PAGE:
Regarding "mass extinction," most people are familiar with the mystery behind the dinosaur’s disappearance. However, there are actually more mass extinctions in the Earth’s history. Scientists were stumped over evidence found in the ocean of cyclic mass extinction occurring every 62 and 140 million years. While theories abounded regarding ice age patterns, nobody could explain the repetitive nature of the 62 million year cycle until now.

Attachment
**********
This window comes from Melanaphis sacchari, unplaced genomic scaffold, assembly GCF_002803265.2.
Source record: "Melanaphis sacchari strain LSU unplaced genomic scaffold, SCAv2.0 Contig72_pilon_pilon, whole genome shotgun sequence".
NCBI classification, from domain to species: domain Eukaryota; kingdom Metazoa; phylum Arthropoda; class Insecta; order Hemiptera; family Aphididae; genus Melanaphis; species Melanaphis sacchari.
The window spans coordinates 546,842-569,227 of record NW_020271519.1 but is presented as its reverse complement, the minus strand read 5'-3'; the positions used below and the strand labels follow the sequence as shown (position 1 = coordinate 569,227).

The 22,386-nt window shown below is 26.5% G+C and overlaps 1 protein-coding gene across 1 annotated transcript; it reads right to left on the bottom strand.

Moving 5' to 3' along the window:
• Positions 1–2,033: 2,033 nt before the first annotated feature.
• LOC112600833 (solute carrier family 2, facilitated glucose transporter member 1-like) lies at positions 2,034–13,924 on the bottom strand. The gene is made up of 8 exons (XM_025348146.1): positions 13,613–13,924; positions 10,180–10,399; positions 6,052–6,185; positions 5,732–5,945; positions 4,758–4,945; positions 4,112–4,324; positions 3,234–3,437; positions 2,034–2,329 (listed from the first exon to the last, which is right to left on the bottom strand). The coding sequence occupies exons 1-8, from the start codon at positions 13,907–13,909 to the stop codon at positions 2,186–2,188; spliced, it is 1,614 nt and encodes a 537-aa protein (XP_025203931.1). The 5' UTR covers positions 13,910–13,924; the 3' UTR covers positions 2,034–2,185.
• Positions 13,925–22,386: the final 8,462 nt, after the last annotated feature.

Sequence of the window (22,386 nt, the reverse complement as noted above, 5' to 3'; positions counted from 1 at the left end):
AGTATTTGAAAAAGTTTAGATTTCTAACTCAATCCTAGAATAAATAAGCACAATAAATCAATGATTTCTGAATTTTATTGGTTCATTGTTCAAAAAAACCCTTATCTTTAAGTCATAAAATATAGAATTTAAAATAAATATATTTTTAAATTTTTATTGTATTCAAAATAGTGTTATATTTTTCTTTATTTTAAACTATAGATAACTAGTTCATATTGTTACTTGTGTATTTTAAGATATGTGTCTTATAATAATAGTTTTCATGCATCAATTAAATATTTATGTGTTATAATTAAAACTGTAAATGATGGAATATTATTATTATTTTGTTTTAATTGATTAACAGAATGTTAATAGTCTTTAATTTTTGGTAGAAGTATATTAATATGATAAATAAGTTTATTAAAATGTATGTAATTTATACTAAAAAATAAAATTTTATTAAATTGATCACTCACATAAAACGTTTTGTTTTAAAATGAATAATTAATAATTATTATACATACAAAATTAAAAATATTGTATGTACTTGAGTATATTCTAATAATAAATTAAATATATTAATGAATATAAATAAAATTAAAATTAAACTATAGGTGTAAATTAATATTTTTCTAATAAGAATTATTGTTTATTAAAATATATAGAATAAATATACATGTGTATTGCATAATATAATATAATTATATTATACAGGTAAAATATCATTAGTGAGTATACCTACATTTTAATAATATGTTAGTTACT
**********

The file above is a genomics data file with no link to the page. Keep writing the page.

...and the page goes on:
Adrian Melott of the University of Kansas describes, "the movement [of the Milky Way] is not edge-on like a Frisbee" it is more "like a pie in the face." Every 62 million years the solar system cycles out from the central plane of the Milky Way and moves towards the galaxy’s forward moving face. Up front, an intense radiation shock wave is produced from the Milky Way forcing its way through gas clouds. Removed from the central plane, the Earth is not protected by the galaxy’s inner magnetic fields and is subjected to intense radiation. Melott and fellow researcher Mikhail Medvedev hypothesize this radiation is the root cause of cyclic mass extinction and a prominent driver of genetic mutation which forces species adaptation.
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